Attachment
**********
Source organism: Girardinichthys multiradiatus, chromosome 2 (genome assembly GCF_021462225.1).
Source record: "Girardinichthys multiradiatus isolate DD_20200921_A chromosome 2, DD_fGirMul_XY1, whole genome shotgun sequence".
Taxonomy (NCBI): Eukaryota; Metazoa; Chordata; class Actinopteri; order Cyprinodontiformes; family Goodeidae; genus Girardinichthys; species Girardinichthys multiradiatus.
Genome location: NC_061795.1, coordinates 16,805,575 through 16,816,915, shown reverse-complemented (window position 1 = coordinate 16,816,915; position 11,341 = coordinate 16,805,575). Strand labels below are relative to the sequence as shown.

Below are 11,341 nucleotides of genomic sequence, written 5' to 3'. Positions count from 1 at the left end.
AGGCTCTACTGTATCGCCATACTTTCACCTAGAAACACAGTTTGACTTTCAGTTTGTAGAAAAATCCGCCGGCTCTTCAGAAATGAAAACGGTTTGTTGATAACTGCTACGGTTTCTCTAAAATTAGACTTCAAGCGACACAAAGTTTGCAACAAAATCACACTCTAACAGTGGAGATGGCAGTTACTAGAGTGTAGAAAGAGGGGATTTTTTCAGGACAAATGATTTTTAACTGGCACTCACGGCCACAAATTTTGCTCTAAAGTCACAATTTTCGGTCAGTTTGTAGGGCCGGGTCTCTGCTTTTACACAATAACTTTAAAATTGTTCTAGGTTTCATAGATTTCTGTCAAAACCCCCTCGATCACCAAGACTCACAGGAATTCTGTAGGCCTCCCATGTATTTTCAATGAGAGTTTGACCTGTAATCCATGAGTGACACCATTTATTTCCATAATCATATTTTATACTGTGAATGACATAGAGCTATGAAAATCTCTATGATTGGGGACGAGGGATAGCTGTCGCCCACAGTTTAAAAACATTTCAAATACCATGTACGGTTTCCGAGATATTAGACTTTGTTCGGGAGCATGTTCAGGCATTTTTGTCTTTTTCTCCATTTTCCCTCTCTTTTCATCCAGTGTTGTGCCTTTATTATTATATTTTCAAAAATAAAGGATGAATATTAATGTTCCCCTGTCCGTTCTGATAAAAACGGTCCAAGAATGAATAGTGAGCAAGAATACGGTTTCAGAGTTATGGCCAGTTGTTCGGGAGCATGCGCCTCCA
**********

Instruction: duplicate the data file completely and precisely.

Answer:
Source organism: Girardinichthys multiradiatus, chromosome 2 (genome assembly GCF_021462225.1).
Source record: "Girardinichthys multiradiatus isolate DD_20200921_A chromosome 2, DD_fGirMul_XY1, whole genome shotgun sequence".
Taxonomy (NCBI): Eukaryota; Metazoa; Chordata; class Actinopteri; order Cyprinodontiformes; family Goodeidae; genus Girardinichthys; species Girardinichthys multiradiatus.
Genome location: NC_061795.1, coordinates 16,805,575 through 16,816,915, shown reverse-complemented (window position 1 = coordinate 16,816,915; position 11,341 = coordinate 16,805,575). Strand labels below are relative to the sequence as shown.

Below are 11,341 nucleotides of genomic sequence, written 5' to 3'. Positions count from 1 at the left end.
AGGCTCTACTGTATCGCCATACTTTCACCTAGAAACACAGTTTGACTTTCAGTTTGTAGAAAAATCCGCCGGCTCTTCAGAAATGAAAACGGTTTGTTGATAACTGCTACGGTTTCTCTAAAATTAGACTTCAAGCGACACAAAGTTTGCAACAAAATCACACTCTAACAGTGGAGATGGCAGTTACTAGAGTGTAGAAAGAGGGGATTTTTTCAGGACAAATGATTTTTAACTGGCACTCACGGCCACAAATTTTGCTCTAAAGTCACAATTTTCGGTCAGTTTGTAGGGCCGGGTCTCTGCTTTTACACAATAACTTTAAAATTGTTCTAGGTTTCATAGATTTCTGTCAAAACCCCCTCGATCACCAAGACTCACAGGAATTCTGTAGGCCTCCCATGTATTTTCAATGAGAGTTTGACCTGTAATCCATGAGTGACACCATTTATTTCCATAATCATATTTTATACTGTGAATGACATAGAGCTATGAAAATCTCTATGATTGGGGACGAGGGATAGCTGTCGCCCACAGTTTAAAAACATTTCAAATACCATGTACGGTTTCCGAGATATTAGACTTTGTTCGGGAGCATGTTCAGGCATTTTTGTCTTTTTCTCCATTTTCCCTCTCTTTTCATCCAGTGTTGTGCCTTTATTATTATATTTTCAAAAATAAAGGATGAATATTAATGTTCCCCTGTCCGTTCTGATAAAAACGGTCCAAGAATGAATAGTGAGCAAGAATACGGTTTCAGAGTTATGGCCAGTTGTTCGGGAGCATGCGCCTCCA